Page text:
After 16 year old Jarold's parents discover that he is gay, they force him into attending family therapy sessions. As he rebels against his parents by visiting the local gay club, he discovers the guy of his dreams. But things are more complicated than they seem. Jaz is still in high school, and relationship problems are the last of his worries when the school bully is torturing him, and his former best friend has seemingly turned psycho killer. With the help of his friend Alison, Jaz decides he needs to leave home, but things don't go quite to plan.
I found this book while browsing in my local library, and after reading the blurb I had to check it out. It's rare to come across a YA book with a gay protagonist, so this immediately drew me in. Jaz is a sixteen year old boy who, like all teenagers just wants a bit of fun in his life. He suffers from being the target of the school bully, and also has to deal with his homophobic mother and sister. Although Jaz was quite whiny, I found him funny and relatable. I sympathized with him for having to deal with his homophobic mother, as every time he tried to explain himself to her she started yelling at him.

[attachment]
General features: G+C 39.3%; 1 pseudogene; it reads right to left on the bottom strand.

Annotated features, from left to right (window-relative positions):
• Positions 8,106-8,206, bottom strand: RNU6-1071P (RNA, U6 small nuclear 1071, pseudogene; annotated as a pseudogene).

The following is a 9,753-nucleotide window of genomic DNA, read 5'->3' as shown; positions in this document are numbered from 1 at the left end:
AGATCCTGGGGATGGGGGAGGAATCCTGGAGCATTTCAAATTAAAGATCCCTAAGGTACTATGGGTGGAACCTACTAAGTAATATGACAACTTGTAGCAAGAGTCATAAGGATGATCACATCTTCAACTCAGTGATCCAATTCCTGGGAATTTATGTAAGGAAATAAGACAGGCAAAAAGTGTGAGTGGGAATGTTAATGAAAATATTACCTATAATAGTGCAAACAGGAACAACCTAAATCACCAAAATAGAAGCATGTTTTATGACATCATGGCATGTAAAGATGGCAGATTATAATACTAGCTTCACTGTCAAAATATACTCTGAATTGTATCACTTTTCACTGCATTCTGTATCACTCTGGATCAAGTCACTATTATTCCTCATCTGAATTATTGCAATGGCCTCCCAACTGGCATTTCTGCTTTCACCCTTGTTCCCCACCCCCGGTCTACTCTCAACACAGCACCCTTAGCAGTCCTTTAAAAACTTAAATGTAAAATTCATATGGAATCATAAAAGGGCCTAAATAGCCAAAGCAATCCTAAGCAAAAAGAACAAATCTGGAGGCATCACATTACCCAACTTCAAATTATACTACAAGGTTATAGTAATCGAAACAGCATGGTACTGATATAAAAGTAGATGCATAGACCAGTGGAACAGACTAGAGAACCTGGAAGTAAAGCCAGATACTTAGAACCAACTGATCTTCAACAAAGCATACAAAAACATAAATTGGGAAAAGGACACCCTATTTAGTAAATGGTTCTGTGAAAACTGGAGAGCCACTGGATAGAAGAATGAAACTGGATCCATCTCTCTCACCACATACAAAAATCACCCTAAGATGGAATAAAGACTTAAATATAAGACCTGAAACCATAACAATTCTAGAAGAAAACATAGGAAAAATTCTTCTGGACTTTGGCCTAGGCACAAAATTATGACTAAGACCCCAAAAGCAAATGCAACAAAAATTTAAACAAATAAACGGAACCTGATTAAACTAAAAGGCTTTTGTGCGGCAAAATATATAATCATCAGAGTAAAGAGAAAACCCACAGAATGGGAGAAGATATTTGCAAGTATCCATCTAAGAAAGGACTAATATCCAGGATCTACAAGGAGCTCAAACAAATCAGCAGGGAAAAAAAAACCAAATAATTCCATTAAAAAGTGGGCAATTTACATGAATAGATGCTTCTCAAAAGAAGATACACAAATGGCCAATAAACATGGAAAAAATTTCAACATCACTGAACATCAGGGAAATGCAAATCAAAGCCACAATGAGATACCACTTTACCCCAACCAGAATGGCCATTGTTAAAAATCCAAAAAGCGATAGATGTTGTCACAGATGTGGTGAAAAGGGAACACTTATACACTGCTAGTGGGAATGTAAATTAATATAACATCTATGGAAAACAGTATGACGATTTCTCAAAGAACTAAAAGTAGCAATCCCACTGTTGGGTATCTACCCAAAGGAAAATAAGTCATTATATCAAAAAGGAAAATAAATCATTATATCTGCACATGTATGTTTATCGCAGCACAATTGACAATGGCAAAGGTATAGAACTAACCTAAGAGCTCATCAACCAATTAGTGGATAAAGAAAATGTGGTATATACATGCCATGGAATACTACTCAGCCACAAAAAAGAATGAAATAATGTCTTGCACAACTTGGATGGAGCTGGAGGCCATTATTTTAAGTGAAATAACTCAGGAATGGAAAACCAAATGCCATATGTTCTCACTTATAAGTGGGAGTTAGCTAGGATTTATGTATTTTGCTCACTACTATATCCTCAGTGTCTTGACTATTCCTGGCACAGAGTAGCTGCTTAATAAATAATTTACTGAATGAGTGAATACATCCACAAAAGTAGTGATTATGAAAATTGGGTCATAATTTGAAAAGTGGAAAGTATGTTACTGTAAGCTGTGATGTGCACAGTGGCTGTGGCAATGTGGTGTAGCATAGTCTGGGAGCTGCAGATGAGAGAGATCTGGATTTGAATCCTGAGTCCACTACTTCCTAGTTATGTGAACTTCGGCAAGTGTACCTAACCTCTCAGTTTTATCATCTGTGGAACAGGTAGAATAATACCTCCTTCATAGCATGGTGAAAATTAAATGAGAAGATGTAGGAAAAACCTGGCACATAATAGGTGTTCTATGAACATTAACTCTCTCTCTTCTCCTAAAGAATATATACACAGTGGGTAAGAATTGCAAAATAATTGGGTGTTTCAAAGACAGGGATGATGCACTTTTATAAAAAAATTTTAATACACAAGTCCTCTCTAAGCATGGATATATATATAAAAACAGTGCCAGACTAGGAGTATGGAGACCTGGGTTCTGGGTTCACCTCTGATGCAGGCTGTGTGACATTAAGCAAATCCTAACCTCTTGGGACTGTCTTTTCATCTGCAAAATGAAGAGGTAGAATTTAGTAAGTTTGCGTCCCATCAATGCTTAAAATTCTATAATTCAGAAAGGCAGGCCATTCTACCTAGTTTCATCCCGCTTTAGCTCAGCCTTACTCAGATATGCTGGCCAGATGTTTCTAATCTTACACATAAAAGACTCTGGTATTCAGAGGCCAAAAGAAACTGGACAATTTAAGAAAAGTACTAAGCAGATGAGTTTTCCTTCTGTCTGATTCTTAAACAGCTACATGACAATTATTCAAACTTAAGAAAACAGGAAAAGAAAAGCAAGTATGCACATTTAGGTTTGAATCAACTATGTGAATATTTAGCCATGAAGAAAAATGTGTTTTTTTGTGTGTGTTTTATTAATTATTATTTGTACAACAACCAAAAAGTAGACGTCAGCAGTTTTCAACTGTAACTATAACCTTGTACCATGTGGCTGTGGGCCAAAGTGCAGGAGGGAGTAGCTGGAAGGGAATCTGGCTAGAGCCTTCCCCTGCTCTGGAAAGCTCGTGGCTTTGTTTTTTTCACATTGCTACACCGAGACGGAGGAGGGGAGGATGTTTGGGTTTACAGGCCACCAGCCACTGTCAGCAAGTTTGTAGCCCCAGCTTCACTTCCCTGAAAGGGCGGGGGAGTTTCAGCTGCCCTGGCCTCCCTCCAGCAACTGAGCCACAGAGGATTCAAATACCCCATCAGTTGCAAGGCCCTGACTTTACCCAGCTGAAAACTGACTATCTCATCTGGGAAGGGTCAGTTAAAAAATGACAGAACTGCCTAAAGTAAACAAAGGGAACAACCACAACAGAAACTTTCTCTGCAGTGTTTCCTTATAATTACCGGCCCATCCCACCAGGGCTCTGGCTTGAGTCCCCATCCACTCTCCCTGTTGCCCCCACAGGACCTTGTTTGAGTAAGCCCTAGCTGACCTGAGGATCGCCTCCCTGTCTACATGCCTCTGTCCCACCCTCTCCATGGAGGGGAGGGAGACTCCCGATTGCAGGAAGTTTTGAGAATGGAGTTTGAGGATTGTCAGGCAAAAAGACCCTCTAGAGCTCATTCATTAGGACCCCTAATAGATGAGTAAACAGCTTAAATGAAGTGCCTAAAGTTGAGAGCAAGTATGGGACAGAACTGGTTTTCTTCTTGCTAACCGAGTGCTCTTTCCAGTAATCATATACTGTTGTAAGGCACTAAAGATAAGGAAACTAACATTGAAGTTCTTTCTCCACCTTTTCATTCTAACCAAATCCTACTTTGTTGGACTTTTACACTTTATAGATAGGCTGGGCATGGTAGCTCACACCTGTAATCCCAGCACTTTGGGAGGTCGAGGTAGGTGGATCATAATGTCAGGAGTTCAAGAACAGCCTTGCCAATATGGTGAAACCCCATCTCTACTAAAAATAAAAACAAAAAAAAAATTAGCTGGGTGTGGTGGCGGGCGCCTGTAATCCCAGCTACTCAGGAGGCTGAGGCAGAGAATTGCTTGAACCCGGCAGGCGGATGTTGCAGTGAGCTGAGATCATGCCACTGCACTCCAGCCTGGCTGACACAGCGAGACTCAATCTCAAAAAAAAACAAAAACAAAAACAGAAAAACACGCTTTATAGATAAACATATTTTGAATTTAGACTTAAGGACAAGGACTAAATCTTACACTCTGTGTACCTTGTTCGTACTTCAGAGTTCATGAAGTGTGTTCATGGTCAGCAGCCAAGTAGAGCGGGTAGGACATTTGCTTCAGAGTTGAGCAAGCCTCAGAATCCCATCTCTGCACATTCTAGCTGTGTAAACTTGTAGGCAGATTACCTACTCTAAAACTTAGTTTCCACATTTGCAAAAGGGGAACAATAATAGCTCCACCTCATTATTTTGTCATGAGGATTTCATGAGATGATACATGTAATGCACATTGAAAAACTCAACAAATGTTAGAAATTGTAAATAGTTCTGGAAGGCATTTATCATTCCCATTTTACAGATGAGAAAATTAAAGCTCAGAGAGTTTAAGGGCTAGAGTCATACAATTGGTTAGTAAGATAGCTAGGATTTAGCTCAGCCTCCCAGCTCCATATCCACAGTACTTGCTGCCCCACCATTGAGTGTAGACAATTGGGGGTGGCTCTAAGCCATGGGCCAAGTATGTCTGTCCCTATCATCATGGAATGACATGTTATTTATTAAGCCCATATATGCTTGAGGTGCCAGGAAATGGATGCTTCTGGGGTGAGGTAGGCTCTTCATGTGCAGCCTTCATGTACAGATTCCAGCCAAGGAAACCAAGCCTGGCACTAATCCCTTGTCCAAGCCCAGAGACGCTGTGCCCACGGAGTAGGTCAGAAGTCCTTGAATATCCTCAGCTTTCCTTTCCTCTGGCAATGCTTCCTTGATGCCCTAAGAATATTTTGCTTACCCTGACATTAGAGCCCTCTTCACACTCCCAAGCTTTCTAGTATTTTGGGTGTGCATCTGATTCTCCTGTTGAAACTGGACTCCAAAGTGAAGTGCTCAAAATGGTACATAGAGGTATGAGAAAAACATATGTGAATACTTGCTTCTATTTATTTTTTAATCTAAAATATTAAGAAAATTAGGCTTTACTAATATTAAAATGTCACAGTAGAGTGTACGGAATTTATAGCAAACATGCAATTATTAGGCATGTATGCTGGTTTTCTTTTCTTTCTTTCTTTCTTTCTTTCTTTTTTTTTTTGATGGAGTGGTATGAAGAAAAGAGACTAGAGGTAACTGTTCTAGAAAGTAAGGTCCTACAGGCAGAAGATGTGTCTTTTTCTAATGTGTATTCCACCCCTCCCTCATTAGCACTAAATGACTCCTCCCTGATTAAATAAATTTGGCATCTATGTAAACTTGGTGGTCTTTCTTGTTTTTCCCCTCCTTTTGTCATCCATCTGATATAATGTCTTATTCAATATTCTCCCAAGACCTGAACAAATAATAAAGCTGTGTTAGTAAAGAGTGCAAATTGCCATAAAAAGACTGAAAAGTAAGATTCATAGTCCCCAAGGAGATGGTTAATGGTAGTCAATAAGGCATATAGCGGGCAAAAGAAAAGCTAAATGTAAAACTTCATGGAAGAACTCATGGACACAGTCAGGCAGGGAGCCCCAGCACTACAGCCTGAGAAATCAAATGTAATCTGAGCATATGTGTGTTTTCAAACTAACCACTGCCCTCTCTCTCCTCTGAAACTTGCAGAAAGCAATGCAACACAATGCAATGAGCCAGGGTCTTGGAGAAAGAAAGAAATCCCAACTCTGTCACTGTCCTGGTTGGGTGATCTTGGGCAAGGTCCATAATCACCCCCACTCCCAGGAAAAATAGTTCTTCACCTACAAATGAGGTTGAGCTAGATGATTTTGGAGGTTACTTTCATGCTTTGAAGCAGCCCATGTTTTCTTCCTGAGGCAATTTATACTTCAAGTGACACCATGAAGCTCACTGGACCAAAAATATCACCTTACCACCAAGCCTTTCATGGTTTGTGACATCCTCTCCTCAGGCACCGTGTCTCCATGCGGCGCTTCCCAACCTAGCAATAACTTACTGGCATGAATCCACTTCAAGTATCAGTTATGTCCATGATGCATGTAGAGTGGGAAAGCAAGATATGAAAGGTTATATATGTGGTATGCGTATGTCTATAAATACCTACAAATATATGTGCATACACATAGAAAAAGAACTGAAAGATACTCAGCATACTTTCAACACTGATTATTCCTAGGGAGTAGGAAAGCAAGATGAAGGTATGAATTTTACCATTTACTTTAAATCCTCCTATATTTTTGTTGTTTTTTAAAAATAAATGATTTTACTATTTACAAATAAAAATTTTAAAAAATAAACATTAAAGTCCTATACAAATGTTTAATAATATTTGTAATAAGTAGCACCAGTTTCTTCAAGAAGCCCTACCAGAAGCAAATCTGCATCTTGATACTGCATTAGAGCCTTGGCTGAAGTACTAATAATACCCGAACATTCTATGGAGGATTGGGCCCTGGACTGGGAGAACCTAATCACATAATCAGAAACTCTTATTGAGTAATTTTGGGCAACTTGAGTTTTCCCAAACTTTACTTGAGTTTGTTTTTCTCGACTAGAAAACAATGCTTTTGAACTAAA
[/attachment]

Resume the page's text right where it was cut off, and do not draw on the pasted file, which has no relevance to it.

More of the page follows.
Alison was a brilliant character who stood by Jaz no matter what, even agreeing to run away with him. She was the reliable best friend who Jaz could always count on, and she seemed to be the only person who genuinely cared about Jaz and didn't care about him being gay.
I loved that the book was set in the UK, as the majority of YA books are set in America, so it was a change to read about a teenager in a British high school as opposed to an American one. The lack of quotation marks in the dialogue was slightly annoying and confusing, and there were a few instances where I was confused as to if a character was speaking or if it was Jaz's narration. The story was not linear, and I felt that there was not a good reason for this and just contributed to the confusion. I feel as if I would have enjoyed the story a lot more if it had been linear and had quotation marks. It did however seem more like how a real teenager would speak, and even though some people may find it annoying that Jaz says “like” instead of “said,” I thought it was interesting as it seemed as if Jaz was telling his story directly to the reader rather than setting it out as a novel.
This was overall a great coming of age novel, and although I initially only decided to read it for the gay protagonist, I liked Jaz as a character and also emphasized with his struggle of being bullied and unpopular.
I recommend this book to fans of The Catcher in the Rye and The Perks of Being a Wallflower.